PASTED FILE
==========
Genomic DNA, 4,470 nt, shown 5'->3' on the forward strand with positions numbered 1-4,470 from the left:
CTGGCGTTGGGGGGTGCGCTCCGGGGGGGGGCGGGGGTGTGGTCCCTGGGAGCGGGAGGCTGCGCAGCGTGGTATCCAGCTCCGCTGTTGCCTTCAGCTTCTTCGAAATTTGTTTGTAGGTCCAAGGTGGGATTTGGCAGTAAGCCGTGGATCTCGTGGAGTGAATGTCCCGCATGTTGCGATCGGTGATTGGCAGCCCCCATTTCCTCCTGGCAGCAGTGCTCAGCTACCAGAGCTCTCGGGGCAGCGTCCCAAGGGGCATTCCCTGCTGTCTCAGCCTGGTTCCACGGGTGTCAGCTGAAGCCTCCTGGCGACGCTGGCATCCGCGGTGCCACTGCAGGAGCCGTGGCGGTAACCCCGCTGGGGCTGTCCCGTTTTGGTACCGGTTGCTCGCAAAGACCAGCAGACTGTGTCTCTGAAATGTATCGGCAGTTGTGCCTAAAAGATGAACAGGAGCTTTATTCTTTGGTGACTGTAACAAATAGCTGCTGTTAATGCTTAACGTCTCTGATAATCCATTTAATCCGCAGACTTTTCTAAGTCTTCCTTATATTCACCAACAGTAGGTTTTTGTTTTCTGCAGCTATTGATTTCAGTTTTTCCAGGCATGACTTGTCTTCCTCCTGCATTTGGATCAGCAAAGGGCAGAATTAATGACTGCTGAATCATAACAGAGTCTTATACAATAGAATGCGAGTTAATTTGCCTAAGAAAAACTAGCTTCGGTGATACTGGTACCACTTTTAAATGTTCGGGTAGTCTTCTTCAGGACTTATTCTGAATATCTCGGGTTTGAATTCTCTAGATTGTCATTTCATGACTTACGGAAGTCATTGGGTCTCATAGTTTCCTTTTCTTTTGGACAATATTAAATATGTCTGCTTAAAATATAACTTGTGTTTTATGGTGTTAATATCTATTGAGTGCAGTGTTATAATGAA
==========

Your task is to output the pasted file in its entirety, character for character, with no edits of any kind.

Genomic DNA, 4,470 nt, shown 5'->3' on the forward strand with positions numbered 1-4,470 from the left:
CTGGCGTTGGGGGGTGCGCTCCGGGGGGGGGCGGGGGTGTGGTCCCTGGGAGCGGGAGGCTGCGCAGCGTGGTATCCAGCTCCGCTGTTGCCTTCAGCTTCTTCGAAATTTGTTTGTAGGTCCAAGGTGGGATTTGGCAGTAAGCCGTGGATCTCGTGGAGTGAATGTCCCGCATGTTGCGATCGGTGATTGGCAGCCCCCATTTCCTCCTGGCAGCAGTGCTCAGCTACCAGAGCTCTCGGGGCAGCGTCCCAAGGGGCATTCCCTGCTGTCTCAGCCTGGTTCCACGGGTGTCAGCTGAAGCCTCCTGGCGACGCTGGCATCCGCGGTGCCACTGCAGGAGCCGTGGCGGTAACCCCGCTGGGGCTGTCCCGTTTTGGTACCGGTTGCTCGCAAAGACCAGCAGACTGTGTCTCTGAAATGTATCGGCAGTTGTGCCTAAAAGATGAACAGGAGCTTTATTCTTTGGTGACTGTAACAAATAGCTGCTGTTAATGCTTAACGTCTCTGATAATCCATTTAATCCGCAGACTTTTCTAAGTCTTCCTTATATTCACCAACAGTAGGTTTTTGTTTTCTGCAGCTATTGATTTCAGTTTTTCCAGGCATGACTTGTCTTCCTCCTGCATTTGGATCAGCAAAGGGCAGAATTAATGACTGCTGAATCATAACAGAGTCTTATACAATAGAATGCGAGTTAATTTGCCTAAGAAAAACTAGCTTCGGTGATACTGGTACCACTTTTAAATGTTCGGGTAGTCTTCTTCAGGACTTATTCTGAATATCTCGGGTTTGAATTCTCTAGATTGTCATTTCATGACTTACGGAAGTCATTGGGTCTCATAGTTTCCTTTTCTTTTGGACAATATTAAATATGTCTGCTTAAAATATAACTTGTGTTTTATGGTGTTAATATCTATTGAGTGCAGTGTTATAATGAA